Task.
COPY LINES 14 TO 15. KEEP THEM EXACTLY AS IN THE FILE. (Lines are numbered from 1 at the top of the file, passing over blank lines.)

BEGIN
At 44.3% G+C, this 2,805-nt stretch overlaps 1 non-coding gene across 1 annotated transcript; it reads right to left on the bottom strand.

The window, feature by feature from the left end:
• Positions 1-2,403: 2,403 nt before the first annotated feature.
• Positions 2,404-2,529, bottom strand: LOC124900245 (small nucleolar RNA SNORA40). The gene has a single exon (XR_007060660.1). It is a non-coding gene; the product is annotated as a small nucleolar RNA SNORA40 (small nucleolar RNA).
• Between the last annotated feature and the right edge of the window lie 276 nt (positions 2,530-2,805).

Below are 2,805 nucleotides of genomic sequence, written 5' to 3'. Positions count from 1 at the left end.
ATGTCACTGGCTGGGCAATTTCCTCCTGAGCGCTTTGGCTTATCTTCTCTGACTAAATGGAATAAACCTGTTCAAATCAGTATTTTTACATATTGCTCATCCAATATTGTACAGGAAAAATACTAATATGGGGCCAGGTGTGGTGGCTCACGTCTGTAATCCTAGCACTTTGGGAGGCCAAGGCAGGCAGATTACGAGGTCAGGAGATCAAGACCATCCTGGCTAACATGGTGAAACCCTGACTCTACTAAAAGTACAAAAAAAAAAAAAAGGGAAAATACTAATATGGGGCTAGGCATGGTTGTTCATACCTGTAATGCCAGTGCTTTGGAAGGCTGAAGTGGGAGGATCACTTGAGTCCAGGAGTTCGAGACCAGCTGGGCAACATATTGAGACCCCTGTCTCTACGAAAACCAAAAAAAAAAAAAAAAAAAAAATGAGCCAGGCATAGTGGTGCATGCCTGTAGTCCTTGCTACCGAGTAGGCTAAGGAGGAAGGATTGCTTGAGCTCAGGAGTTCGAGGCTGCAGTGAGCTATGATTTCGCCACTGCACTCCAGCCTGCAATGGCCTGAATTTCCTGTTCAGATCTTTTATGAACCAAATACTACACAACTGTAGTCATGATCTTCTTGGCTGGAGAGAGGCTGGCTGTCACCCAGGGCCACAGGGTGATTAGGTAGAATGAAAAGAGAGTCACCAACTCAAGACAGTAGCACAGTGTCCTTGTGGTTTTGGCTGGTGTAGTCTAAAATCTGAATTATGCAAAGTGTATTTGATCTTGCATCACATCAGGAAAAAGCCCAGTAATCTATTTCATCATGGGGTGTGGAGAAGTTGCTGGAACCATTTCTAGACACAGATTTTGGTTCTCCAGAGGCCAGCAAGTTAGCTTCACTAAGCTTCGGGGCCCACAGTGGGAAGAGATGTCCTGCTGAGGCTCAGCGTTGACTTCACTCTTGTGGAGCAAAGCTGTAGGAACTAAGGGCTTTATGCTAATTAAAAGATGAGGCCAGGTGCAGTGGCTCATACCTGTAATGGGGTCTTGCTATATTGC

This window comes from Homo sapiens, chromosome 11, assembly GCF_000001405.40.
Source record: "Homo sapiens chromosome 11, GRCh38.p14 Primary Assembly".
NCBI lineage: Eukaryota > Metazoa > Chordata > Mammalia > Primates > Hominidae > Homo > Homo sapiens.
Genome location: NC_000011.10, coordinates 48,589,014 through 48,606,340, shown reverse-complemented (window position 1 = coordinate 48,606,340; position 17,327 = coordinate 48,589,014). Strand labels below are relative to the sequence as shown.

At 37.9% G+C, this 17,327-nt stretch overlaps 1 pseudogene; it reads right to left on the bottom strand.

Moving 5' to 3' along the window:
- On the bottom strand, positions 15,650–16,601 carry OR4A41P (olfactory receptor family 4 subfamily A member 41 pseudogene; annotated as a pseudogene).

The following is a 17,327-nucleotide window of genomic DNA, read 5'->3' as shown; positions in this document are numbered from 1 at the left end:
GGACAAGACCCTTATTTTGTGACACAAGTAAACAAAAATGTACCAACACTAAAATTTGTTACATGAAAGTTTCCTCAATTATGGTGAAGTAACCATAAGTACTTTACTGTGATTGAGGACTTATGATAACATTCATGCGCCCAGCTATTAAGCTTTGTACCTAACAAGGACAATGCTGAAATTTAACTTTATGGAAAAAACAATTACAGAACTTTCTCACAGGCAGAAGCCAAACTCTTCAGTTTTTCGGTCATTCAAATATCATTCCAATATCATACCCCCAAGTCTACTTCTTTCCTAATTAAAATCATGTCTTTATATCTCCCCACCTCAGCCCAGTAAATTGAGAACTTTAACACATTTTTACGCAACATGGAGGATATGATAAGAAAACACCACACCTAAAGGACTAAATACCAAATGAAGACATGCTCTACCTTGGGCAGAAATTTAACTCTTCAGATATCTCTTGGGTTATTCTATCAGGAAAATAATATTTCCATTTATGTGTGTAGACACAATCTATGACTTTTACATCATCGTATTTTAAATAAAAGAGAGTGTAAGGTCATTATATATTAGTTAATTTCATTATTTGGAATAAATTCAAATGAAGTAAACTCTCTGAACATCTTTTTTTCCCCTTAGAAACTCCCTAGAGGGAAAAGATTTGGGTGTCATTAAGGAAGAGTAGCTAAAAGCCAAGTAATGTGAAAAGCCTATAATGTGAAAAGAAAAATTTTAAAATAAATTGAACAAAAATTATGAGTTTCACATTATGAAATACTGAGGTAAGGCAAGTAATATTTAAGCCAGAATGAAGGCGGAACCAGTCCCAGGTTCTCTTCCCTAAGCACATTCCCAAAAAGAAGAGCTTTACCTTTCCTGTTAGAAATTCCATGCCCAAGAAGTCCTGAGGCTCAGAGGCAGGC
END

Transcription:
- On the bottom strand, positions 15,650–16,601 carry OR4A41P (olfactory receptor family 4 subfamily A member 41 pseudogene; annotated as a pseudogene).

The following is a 17,327-nucleotide window of genomic DNA, read 5'->3' as shown; positions in this document are numbered from 1 at the left end: